With the unfounded claims of Texas Democrats growing more and more bizarre, it’s time to set the record straight on Senate Bill 1—legislation that will make it easier to vote, but harder to cheat in Texas.

I’m proud to have helped lead the effort to restore confidence in our election system. And that’s what SB 1 is about, really—it’s not an attempt to overturn any prior election, or to ensure any one party has a permanent majority. The fact is that voter fraud is real—there’s a case in my own district, in which a county commissioner is accused of falsifying dozens of mail-in ballots in a race won by just five votes. That’s just one case, but no level of voter fraud is acceptable.

Democrats claim that under SB 1, partisan poll watchers will be allowed to intimidate voters—but that’s already against the law. The fact is that poll watchers are part of the system now. Under current law in Texas, poll watchers are allowed to observe activities except for the voter casting their ballot. That’s current law—today. All this talk about turning loose these partisan poll watchers is crazy.

What SB 1 does is it prevents elections officials from tossing out a poll watcher with no cause. Election officials would no longer be able to reject a qualified poll watcher, or to block a poll watcher’s view. Poll watchers have a job to do. They’re the eyes and ears of the public. And they come from all parties and all candidates. They tend to be retirees, simply because they have the time and the civic interest in elections. But if they misbehave, they’re still subject to removal. That won’t change.

Next, the Democrats now vacationing in Washington D.C. say that we’re suppressing votes by banning 24-hour voting. But 24-hour voting was never legal in Texas in the first place. The U.S. Constitution stipulates clearly that the “times, places and manner” of elections are to be set by the legislatures. But Harris County, on its own and without any authority to do so, tried 24-hour voting as an experiment. We haven’t found any other county or any other state that has attempted 24-hour voting. If Democrats want 24-hour voting, they are free to come home, offer it as an amendment, and see how to vote goes.

The same applies to drive-through voting. But in that case, even Harris County decided against offering it on Election Day.

The truth is that we’re expanding voting hours. Early voting can start earlier in the day and end later at night under our new law. What’s more, long lines at early voting sites won’t prevent voters from casting their ballots. Under current law, voters in line when the polls close at 7 p.m. on Election Day must still be allowed to vote, no matter how long it takes to get through the line. That doesn’t apply to early voting. But with SB 1, voters in line at the close of each early voting day will also be allowed to cast their ballots. That means more voters, not fewer, will have their say in Texas elections.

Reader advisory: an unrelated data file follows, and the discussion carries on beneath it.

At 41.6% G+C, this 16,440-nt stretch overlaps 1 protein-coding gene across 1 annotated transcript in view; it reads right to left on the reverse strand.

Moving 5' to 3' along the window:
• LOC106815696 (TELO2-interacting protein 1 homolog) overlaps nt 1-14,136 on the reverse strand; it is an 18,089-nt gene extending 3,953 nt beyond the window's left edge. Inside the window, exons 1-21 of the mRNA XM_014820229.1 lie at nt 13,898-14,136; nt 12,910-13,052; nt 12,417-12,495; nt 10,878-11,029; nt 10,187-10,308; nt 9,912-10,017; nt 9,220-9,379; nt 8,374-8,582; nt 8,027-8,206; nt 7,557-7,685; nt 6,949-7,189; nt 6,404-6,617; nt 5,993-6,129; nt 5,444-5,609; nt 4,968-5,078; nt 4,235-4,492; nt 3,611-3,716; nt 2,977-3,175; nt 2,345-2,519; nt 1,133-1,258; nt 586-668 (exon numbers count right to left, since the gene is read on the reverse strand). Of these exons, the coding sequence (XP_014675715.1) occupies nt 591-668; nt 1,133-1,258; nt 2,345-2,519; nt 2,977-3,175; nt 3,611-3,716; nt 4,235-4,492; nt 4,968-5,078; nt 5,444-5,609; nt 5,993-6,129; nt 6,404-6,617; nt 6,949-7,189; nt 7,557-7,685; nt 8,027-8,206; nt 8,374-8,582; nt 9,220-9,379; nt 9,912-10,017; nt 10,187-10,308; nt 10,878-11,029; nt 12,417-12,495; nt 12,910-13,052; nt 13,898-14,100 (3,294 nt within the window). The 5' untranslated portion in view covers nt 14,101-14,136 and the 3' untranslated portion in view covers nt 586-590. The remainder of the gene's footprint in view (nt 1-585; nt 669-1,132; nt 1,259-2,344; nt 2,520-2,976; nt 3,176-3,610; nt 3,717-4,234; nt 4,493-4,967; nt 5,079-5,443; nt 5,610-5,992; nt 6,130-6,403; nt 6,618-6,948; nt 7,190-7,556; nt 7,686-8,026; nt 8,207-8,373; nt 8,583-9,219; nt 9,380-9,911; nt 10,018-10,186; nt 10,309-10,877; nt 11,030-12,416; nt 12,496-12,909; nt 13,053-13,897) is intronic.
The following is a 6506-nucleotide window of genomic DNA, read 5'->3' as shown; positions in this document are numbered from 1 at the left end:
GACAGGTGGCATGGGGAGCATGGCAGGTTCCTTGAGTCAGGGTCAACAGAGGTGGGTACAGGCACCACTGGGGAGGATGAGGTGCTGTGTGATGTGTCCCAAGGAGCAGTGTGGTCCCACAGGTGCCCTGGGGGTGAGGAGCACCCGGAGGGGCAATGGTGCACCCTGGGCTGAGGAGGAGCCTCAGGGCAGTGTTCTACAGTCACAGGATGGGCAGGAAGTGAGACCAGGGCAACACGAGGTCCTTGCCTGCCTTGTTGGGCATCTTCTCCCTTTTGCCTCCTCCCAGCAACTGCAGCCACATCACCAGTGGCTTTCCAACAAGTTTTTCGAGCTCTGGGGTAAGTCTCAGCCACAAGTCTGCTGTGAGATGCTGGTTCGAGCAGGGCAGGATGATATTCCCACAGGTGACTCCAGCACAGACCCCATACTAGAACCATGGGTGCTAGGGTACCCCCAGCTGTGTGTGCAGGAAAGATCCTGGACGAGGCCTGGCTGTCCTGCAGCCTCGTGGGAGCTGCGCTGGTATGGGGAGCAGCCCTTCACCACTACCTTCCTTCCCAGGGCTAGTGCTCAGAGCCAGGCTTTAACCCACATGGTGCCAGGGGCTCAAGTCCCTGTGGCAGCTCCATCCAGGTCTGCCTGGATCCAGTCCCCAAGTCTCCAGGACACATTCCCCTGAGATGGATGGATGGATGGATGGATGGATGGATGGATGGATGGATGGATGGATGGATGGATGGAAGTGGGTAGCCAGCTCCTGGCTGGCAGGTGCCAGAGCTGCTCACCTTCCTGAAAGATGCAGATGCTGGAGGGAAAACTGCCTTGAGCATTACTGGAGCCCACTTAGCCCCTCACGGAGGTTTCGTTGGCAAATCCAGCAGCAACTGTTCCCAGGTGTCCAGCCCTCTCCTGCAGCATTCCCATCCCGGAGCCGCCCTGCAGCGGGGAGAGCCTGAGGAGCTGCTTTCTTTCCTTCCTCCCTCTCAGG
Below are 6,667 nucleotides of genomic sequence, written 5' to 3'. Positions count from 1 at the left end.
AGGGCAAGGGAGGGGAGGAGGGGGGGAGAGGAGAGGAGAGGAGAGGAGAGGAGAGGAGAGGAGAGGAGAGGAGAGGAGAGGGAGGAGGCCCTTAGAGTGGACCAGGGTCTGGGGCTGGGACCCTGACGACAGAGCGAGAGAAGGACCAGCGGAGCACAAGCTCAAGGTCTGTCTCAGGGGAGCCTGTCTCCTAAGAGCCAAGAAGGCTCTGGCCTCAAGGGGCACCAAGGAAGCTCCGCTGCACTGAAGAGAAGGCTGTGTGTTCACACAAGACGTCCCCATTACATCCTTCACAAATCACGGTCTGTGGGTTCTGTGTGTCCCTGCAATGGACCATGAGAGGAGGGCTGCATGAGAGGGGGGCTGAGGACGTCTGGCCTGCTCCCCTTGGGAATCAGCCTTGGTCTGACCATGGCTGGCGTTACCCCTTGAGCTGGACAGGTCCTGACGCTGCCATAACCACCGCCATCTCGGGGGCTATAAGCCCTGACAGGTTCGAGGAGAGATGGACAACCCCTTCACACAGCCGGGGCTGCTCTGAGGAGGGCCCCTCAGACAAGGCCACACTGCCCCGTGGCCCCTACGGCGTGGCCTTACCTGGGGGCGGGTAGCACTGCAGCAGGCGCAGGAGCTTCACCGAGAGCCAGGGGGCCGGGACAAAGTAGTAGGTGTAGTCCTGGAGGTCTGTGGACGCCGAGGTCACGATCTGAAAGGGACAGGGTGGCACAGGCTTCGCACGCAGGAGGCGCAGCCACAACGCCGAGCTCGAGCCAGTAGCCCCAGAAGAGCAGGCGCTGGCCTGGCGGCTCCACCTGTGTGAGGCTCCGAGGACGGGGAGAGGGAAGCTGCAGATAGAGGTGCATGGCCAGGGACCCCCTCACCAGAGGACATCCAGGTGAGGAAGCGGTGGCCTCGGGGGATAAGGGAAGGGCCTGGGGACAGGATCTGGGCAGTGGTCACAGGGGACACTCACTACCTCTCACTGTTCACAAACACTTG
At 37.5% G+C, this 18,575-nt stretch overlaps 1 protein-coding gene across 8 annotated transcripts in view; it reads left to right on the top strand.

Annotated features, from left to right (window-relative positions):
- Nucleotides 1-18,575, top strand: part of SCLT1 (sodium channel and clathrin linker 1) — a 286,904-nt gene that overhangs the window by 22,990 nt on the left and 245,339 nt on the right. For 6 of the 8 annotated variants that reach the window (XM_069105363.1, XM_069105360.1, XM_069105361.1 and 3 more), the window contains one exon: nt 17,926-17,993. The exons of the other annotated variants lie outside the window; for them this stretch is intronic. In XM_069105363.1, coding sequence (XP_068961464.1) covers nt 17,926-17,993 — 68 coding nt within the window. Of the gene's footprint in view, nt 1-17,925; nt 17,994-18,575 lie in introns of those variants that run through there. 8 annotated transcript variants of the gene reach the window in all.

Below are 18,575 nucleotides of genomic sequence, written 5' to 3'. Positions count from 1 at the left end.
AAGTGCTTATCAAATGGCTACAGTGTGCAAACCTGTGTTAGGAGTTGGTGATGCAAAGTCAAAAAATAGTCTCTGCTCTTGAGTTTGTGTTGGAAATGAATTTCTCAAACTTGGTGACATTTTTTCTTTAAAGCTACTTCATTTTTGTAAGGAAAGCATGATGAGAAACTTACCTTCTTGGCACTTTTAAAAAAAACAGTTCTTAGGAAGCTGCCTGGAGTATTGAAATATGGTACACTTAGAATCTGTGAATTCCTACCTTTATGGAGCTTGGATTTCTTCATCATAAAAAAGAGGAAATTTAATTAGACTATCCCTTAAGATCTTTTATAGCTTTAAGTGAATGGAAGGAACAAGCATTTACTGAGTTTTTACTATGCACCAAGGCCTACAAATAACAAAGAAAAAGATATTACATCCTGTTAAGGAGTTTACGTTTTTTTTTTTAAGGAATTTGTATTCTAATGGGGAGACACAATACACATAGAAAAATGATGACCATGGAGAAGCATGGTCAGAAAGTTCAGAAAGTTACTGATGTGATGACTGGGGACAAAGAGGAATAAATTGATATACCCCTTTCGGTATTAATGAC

The biggest change in voting in Texas under SB 1 would be the addition of a simple step to help ensure that mail-in ballots are genuine. Voters would simply write their government-issued ID number or the last four digits of their Social Security Number on a concealed flap on the ballot. And that’s something Texans strongly support. Polling by the Texas Public Policy Foundation shows that 67% of Texans—better than two out of three—support voter ID protections for mail-in ballots, while only 22% oppose them.

As my colleague Lt. Gov. Dan Patrick mentioned in a recent press conference, it’s wrong to say that Republicans in Texas want to suppress minority voters. The fact is that the GOP is gaining with Black voters, Hispanic voters and women voters in the Lone Star State. We value every Texan’s opinion and will defend their right to voice it at the ballot box.

As even the Dallas Morning News admits, hyperbole is drowning out the facts about SB 1—and that’s why I encourage you to read it for yourself, rather than relying on generalizations and news accounts or tweets. SB 1 makes it easier to vote in Texas, but harder to cheat.

Texas Sen. Bryan Hughes represents District 1, which includes portions of Northeast Texas.